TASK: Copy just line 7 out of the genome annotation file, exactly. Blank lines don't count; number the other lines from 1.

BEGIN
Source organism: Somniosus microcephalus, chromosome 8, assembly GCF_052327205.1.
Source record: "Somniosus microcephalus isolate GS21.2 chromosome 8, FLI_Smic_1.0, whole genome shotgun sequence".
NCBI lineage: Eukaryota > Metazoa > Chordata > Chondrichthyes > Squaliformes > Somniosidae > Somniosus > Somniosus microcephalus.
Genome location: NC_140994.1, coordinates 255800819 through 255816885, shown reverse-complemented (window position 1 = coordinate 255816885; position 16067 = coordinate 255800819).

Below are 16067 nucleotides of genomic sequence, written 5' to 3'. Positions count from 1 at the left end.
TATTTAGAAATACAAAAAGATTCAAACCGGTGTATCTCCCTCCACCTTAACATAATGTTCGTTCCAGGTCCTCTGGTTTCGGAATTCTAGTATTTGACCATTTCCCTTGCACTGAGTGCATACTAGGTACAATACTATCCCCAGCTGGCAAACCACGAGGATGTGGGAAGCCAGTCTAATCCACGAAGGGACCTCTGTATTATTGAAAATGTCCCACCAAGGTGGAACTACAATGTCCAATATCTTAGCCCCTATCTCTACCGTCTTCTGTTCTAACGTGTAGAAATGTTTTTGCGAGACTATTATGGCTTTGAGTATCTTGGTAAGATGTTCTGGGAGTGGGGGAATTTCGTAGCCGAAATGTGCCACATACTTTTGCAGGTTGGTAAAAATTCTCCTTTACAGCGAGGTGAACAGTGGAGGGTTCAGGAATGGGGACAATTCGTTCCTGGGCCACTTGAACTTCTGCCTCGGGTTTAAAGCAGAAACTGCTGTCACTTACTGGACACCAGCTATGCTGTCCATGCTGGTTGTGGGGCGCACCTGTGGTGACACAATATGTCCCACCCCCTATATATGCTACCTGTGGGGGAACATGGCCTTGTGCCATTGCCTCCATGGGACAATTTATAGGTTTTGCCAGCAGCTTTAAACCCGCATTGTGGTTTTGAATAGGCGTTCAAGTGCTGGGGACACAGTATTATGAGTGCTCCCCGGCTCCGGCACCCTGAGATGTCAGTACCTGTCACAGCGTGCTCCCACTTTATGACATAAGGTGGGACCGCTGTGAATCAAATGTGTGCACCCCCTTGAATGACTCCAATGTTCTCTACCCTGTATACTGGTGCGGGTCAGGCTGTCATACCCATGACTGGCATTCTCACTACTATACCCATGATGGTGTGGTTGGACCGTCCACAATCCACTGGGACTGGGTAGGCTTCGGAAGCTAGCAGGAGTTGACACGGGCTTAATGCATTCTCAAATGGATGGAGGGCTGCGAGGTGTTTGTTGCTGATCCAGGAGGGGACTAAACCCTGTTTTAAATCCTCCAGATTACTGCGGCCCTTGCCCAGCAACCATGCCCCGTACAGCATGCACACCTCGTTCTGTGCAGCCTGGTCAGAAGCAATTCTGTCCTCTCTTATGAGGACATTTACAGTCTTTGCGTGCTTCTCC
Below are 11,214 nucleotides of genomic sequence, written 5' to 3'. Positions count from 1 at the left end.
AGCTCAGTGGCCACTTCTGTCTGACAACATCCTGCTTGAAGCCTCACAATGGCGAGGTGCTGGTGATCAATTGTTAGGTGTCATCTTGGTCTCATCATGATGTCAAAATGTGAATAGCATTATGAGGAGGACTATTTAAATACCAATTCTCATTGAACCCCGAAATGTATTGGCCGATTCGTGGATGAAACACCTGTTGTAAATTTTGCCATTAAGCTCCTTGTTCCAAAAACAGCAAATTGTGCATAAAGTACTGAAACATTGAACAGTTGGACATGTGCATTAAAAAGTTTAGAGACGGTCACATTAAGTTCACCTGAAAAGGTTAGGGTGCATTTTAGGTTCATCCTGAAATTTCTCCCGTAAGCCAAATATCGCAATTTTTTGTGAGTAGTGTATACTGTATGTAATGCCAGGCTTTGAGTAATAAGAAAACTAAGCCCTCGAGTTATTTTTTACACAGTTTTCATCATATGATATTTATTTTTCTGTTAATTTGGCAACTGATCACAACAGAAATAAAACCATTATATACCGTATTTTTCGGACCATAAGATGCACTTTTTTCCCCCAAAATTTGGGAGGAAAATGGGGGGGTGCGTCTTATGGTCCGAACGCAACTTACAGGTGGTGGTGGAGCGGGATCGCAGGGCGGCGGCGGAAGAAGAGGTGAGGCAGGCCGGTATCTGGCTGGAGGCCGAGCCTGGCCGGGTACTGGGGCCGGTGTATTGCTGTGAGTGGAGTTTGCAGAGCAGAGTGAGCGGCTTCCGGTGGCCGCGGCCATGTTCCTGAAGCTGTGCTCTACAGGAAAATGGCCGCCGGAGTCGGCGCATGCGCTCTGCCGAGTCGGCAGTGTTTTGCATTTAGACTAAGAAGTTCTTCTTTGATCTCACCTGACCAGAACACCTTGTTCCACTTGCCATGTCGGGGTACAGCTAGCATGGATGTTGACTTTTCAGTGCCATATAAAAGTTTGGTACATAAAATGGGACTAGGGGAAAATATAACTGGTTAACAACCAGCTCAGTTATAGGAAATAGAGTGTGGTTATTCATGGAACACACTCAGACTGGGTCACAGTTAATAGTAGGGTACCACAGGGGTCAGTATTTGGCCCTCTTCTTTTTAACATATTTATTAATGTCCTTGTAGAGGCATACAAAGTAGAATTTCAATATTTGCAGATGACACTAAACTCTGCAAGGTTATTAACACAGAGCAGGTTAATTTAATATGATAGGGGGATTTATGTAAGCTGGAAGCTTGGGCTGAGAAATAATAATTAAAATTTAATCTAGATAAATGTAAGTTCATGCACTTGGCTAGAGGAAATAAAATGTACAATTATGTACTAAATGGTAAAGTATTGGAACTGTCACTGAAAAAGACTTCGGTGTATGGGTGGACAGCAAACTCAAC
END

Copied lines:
Below are 11,214 nucleotides of genomic sequence, written 5' to 3'. Positions count from 1 at the left end.